A light and agile youth, a fair-haired boy of sixteen, was the first that gained the door of the mansion; but even as he planted his foot upon the threshold, his head was cloven asunder by an Indian tomahawk, and, with limbs quivering in death, his body rolled down the steps, while the exulting savage who dealt the blow leaped over it brandishing his fatal weapon. But his triumph was short. Greyslaer was close upon him, and, as he strained every nerve in rushing forward, he came with his drawn rapier so impetuously upon the Indian, that the point was driven through his back deep into the panel of the door, which burst open from the shock.<br>
Leaving his friends for the moment to make good their entrance as best they could, by opposing their hunting-knives and clubbed rifles to the tomahawks and maces of the Indians, who instantly mingled with them in wild melee around the porch, Greyslaer rushed forward to the sitting-room of the family. He shrunk aghast at the sight of horror which told him that he had come too late. The master of the house lay stunned and senseless upon the floor. Alida, the beautiful Alida, had disappeared; but her fair-haired sister lay weltering in her blood, while a gash across her forehead, with the tangled locks drawn backward from her brow and the print of gory fingers fresh upon the golden tissue, called Greyslaer’s eye to a savage, who shook his scalping-knife at him with a hideous grin of disappointed malice as he sprang through the open window. But there was no time now for grief to have its way. The din of the conflict still rose fresh behind him, and Greyslaer turned to the succour of his friends whom it might avail.<br>
“Powder, powder, capting!” shouted Balt, who this moment presented himself. “There’s a big redskin keeping three of our men at bay with his tomahawk; I must use him up at once, to give the rest an opportunity of making a rush from the outhouse; our best men are still outside. Bedlow and Boonhoven are both down; but big Hans, the miller, yet holds the door stoutly, and Bill Stacey has gone up with his axe to drop the gutter from the eaves upon the redskins that are hammering at the windows. Ah! there’s the tool for my purpose,” he added, seizing the ducking gun from the chimney, and throwing down his half-loaded rifle; while Greyslaer had, in the meantime, secured the window through which the ferocious Au-neh-yesh had a moment before made his entrance and escape.<br>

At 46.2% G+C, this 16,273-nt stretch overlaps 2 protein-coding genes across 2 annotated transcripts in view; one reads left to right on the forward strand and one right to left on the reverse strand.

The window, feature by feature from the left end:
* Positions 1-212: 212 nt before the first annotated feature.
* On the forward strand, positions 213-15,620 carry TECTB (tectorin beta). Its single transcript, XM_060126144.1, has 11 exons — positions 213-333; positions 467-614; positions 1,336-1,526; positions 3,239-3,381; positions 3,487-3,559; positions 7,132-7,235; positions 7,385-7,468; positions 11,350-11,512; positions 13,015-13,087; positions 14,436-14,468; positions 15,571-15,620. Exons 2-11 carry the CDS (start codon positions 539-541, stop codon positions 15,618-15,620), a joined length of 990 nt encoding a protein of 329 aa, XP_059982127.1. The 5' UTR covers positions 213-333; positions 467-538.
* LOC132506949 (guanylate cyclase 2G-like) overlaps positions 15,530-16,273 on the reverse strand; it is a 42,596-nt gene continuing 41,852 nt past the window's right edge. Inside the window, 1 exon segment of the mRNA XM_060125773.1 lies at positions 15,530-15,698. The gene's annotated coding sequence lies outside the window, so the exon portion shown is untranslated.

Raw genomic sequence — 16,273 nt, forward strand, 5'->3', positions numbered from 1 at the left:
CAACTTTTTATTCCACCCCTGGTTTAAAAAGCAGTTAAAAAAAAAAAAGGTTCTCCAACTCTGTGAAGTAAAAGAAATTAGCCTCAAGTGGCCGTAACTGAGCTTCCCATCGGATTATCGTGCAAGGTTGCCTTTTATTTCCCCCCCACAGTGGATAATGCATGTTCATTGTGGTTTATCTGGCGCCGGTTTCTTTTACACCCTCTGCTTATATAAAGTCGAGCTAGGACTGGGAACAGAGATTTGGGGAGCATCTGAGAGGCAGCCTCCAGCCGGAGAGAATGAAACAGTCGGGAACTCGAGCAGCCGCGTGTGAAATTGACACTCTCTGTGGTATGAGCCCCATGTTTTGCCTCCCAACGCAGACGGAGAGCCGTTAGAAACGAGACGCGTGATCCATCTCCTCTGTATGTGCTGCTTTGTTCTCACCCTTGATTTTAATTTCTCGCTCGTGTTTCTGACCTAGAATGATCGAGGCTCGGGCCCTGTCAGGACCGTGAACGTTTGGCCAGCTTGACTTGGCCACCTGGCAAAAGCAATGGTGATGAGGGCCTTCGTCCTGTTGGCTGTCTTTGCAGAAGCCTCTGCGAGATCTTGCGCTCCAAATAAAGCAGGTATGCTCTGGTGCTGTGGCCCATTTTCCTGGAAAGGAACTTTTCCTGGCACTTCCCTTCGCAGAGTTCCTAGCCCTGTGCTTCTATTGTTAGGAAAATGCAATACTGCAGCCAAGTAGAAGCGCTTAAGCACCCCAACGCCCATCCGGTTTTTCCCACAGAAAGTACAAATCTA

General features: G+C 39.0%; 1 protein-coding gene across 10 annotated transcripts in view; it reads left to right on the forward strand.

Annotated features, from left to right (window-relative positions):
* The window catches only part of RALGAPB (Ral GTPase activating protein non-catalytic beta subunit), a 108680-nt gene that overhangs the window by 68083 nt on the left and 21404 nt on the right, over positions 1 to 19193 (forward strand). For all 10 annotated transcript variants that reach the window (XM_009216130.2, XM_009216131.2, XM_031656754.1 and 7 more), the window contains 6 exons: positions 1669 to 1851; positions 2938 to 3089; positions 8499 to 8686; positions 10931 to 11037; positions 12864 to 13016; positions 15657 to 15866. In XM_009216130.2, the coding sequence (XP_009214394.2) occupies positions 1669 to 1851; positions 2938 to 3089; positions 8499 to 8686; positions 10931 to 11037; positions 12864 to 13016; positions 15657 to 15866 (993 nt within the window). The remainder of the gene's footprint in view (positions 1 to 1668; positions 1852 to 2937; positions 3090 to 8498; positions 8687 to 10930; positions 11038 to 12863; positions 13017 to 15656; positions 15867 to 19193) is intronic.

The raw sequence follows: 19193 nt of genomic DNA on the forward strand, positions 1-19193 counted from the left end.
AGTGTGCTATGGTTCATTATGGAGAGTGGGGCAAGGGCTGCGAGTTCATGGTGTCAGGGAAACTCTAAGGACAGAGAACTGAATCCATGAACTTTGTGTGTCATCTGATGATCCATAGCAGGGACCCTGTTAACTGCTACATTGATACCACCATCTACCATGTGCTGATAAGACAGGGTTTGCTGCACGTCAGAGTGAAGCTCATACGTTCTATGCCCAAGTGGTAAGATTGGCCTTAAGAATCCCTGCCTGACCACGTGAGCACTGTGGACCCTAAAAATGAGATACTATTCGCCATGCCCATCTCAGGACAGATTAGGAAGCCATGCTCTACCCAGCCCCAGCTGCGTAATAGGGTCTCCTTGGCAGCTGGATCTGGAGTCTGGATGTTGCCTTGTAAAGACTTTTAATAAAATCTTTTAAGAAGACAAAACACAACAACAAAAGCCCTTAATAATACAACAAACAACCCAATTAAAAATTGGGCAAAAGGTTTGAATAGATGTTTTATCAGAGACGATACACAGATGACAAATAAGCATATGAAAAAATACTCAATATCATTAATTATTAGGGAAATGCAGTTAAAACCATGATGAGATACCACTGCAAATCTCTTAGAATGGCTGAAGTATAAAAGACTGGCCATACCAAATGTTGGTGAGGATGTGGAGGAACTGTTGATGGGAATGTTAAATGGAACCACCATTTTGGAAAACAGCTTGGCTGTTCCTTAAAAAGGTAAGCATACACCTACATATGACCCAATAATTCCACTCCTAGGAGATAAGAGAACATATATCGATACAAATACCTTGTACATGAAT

Greyslaer now rushed to support the man who was holding the door against odds so stoutly; while Balt ascended the staircase, freshly priming the ducking gun, and adding a handful of buckshot to the already heavily charged piece as he went. He gained a window in the same moment that Greyslaer, sallying out from the house sword in hand, cut down the sturdy warrior for whom Balt had prepared his charge. A dozen Mohawks instantly rushed forward to avenge the fall of their comrade. But the heavy piece of Balt did good service in the moment, or Greyslaer’s career would have been cut short for ever. A shower of buckshot drove them quickly to regain their cover.<br>
“Now, boys,” shouted the woodsman, “make a rush for the house, while the red devils digest that peppering.”<br>
The handful of outlying whites did not wait for the invitation to be repeated, but rushed pell-mell within the porch so furiously as to bear down each other in the hall, while the sturdy miller made a liberal use of his foot in pushing aside their bodies while shutting the heavy oaken door.<br>
Furious at being thus foiled, the brave Mohawks made a simultaneous rush towards the entrance, when, at that instant, the rude and ponderous gutter, loosened from the eaves, descended with a crash upon their heads; and, with a wild howl of grief and dismay, the survivors of their party drew off their wounded and disabled comrades, and left the stout yeomen masters of the field.